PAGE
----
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Shoe Review: Nike Ultrafly ($250)

By Brian Metzler

For the past 20 years, Nike has been in and out of trail running, oscillating oddly between indifference and all-in exuberance. Actually, it’s an up-and-down cycle that goes back much longer than that, dating back to the original trail shoes Mark Parker designed in the early 1980s. Why such fluctuation? It’s probably because trail running hasn’t been viable enough as a footwear category to hold down its own balance sheet figure in the grand scheme of accounting at Nike’s headquarters in Beaverton, Oregon. But trail running has been on the upswing for years, especially since the Covid-19 pandemic, and Nike appears to be fully invested for good.

Nike has been back in the game since about 2015, when it formed the Nike Trail Team of elite runners under the guidance of Pat Werhane and began rolling out new trail running shoes. Nike’s updated Wildhorse and Kiger models have continued to improve since then and, although the updated Trail Pegasus continues to be too heavy and cumbersome, last year’s Nike Zoom X Zegama was a big success. Nothing comes close to the work of art and science, however, that is the forthcoming Nike Ultrafly. Due out in a few weeks, it has the potential to be one of the best performance training/racing shoes ever made for trail running.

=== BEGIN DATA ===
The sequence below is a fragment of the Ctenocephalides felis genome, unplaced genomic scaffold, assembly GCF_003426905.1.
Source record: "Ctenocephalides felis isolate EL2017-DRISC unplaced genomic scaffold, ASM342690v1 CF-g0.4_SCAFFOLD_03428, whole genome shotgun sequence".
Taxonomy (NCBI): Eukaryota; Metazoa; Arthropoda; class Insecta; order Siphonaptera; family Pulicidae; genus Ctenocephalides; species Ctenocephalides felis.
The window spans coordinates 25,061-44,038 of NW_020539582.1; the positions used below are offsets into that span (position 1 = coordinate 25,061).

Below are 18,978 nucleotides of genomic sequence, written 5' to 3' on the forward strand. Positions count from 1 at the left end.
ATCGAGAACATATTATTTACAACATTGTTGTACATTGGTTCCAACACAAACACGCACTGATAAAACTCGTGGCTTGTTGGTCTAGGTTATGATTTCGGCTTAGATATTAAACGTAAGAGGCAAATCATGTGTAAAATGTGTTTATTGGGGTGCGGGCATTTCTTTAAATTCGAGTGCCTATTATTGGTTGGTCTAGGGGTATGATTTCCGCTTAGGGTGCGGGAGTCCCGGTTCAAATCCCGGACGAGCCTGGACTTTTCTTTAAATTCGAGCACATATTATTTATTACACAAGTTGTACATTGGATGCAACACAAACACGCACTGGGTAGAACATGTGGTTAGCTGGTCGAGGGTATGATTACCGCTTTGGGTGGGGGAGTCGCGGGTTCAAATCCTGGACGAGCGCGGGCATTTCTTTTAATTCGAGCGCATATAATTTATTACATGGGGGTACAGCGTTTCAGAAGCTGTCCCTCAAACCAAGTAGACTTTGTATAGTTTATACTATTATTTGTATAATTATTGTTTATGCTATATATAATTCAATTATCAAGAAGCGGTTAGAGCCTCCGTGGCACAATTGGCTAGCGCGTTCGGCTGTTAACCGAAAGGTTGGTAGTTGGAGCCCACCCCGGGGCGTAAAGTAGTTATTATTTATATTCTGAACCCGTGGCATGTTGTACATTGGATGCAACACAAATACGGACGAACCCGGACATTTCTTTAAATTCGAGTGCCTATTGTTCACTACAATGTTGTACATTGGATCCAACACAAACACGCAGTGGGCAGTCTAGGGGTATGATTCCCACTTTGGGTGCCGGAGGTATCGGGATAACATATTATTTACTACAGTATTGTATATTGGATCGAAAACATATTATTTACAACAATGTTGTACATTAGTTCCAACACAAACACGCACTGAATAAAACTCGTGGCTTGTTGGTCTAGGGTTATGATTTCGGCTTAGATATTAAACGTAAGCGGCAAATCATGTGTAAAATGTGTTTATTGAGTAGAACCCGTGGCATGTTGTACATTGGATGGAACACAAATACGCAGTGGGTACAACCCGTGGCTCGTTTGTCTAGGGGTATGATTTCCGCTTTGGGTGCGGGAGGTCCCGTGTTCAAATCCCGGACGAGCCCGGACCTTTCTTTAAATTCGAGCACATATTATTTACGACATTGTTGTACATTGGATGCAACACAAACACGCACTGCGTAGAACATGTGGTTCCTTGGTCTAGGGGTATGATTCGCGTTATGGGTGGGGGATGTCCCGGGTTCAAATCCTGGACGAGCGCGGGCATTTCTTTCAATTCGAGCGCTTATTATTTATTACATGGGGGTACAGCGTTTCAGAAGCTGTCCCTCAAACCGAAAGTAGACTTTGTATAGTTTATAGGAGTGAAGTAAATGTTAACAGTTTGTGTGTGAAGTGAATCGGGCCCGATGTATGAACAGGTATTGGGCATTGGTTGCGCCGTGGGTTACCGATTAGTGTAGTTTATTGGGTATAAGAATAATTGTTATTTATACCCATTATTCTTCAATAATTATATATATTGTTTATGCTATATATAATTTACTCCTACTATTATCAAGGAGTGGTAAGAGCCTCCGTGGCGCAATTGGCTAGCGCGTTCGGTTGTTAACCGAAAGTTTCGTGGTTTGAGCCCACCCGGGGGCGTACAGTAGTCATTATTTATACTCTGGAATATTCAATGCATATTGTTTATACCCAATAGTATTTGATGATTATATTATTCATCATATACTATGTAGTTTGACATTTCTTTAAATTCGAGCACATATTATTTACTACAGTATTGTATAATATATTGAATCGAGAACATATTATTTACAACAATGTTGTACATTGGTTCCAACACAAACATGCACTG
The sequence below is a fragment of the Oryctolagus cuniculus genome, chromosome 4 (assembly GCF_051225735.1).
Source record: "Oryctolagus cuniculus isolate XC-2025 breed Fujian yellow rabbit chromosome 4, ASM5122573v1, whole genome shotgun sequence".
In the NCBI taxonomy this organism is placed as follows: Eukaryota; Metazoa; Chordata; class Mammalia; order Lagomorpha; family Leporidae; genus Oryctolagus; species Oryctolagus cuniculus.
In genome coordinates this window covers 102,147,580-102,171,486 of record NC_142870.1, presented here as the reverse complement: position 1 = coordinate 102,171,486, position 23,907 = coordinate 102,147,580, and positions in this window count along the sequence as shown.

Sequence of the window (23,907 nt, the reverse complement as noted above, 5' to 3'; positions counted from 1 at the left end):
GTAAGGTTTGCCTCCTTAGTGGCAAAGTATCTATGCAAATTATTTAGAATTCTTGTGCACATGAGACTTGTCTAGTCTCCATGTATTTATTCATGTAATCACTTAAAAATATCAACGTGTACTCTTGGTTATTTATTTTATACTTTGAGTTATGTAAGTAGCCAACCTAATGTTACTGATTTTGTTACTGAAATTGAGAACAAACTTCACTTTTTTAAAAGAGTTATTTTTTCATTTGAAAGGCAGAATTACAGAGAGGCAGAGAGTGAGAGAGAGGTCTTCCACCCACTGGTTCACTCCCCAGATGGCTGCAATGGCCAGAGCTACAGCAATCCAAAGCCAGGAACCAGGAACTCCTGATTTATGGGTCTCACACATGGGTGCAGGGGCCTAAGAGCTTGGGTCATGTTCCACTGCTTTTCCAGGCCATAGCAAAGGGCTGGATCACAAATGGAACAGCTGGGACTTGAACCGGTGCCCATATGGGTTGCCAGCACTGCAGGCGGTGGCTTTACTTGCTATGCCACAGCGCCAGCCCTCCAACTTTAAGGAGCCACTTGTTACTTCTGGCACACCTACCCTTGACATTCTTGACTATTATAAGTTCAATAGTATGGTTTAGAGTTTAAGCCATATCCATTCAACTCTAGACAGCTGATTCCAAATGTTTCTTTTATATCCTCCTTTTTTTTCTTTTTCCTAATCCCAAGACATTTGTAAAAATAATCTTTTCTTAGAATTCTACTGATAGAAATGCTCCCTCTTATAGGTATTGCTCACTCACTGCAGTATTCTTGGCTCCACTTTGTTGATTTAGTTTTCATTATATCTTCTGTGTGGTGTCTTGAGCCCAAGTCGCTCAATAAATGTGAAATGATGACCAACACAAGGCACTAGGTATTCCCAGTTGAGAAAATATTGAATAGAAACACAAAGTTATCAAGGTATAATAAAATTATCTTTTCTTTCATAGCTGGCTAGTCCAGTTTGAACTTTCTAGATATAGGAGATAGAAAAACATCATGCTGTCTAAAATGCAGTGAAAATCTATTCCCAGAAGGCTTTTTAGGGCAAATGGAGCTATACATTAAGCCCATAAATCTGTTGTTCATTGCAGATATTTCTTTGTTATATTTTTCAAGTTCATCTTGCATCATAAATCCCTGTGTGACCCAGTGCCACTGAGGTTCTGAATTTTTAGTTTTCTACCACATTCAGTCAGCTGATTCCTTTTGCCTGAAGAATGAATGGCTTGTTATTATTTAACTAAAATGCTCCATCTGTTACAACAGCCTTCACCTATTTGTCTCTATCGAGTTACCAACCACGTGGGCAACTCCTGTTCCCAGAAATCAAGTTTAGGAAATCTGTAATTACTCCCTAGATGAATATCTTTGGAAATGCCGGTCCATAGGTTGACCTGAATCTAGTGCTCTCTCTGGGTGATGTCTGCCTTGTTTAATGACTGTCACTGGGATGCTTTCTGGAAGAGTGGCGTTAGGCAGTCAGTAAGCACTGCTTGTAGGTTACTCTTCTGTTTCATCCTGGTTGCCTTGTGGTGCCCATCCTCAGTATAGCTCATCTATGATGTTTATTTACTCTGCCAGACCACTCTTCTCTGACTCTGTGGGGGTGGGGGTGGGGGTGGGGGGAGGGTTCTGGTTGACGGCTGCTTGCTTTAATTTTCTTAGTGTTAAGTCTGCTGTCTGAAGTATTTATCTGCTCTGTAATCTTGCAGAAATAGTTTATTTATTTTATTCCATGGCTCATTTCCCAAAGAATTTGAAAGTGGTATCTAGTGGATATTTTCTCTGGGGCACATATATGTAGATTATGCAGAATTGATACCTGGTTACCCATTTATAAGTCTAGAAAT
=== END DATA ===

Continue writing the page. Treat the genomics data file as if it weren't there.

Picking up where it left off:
Nike unveiled a prototype version of the shoe last summer for athletes, select retailers and media/influencers to test out and, honestly, I thought it was pretty good but far from perfect. It was lightweight and had a hyper-responsive foam midsole, but it lacked sufficient traction and stability. To its credit, Nike’s trail shoe crew took the constructive feedback and went back to make several key tweaks, and the final product is exceptional. No matter if you’re a frequent trail runner who likes to run races or just an occasional trail runner who likes to meander, this is definitely a shoe worth checking out when it hits stores in early August.